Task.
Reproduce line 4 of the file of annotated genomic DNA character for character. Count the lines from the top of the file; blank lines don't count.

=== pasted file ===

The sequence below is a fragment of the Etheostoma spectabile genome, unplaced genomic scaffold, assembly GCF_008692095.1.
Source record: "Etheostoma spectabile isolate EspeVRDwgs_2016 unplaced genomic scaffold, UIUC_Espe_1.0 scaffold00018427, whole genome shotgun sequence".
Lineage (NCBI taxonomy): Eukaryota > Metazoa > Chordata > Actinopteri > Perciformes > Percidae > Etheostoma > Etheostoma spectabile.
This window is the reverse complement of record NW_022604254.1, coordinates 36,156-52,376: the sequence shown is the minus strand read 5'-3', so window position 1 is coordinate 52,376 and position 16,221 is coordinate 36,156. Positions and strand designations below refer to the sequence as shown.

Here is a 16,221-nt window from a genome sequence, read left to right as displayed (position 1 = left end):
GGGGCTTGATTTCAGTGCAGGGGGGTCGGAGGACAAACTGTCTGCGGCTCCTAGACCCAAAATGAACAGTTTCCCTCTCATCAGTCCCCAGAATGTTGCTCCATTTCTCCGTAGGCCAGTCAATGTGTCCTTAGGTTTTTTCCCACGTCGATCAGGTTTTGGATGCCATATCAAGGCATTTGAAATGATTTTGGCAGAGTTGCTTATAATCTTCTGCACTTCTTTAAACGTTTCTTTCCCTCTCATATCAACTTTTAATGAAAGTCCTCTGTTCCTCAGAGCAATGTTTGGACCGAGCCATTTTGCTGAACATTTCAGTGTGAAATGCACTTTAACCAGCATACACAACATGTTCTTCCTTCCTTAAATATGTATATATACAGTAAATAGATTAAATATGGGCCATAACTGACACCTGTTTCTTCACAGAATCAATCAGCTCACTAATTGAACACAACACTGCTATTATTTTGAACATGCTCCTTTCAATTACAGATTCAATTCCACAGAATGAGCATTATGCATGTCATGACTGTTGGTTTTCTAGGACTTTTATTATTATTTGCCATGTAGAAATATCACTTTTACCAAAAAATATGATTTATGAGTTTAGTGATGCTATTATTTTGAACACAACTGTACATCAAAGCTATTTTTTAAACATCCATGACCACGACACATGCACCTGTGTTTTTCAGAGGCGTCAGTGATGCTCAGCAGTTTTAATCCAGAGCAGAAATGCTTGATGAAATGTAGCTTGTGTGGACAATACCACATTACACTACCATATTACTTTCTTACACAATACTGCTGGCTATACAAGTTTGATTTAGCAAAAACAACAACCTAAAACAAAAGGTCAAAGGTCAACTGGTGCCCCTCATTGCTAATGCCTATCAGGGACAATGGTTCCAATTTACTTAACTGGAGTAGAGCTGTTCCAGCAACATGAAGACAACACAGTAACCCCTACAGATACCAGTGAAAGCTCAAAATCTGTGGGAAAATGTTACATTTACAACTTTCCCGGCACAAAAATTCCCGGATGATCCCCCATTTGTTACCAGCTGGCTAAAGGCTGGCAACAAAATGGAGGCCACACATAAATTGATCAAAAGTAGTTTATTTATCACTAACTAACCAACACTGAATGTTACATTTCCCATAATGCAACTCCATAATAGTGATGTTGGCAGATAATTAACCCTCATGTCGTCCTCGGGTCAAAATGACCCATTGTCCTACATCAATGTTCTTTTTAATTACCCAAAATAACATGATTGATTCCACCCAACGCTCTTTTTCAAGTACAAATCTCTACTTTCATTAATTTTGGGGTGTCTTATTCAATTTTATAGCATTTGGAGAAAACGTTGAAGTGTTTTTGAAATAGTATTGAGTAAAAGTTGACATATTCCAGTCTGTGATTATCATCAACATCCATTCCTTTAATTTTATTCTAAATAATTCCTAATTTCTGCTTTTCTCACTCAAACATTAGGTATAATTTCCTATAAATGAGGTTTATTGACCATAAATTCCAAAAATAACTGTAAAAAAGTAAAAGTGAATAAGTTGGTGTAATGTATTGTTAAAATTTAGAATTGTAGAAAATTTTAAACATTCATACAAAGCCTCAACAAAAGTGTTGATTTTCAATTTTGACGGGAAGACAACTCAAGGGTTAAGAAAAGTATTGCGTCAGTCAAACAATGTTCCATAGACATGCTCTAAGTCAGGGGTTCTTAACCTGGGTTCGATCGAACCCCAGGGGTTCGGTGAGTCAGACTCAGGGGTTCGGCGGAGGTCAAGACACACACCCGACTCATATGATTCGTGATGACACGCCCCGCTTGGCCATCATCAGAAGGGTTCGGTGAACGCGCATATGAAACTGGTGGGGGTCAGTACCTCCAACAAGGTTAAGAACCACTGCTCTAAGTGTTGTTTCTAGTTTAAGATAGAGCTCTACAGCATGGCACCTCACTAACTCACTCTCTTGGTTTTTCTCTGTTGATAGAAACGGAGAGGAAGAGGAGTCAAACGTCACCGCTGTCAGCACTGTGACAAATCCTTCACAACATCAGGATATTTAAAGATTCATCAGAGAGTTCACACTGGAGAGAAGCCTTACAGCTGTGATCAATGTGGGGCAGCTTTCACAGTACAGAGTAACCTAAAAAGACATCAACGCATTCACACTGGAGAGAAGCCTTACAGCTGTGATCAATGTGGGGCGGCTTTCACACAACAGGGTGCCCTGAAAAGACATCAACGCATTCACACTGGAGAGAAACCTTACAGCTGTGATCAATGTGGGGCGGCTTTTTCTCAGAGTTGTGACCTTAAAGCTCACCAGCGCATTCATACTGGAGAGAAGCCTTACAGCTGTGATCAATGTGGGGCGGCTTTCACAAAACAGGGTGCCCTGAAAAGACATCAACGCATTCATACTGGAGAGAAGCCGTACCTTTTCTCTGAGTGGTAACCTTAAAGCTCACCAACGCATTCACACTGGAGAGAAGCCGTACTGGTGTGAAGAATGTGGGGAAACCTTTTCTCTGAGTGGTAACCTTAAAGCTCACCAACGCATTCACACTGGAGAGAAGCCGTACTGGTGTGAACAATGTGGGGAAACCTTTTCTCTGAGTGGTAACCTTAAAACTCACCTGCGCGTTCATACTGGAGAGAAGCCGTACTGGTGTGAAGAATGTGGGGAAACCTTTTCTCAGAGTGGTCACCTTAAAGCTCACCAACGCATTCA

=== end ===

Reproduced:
This window is the reverse complement of record NW_022604254.1, coordinates 36,156-52,376: the sequence shown is the minus strand read 5'-3', so window position 1 is coordinate 52,376 and position 16,221 is coordinate 36,156. Positions and strand designations below refer to the sequence as shown.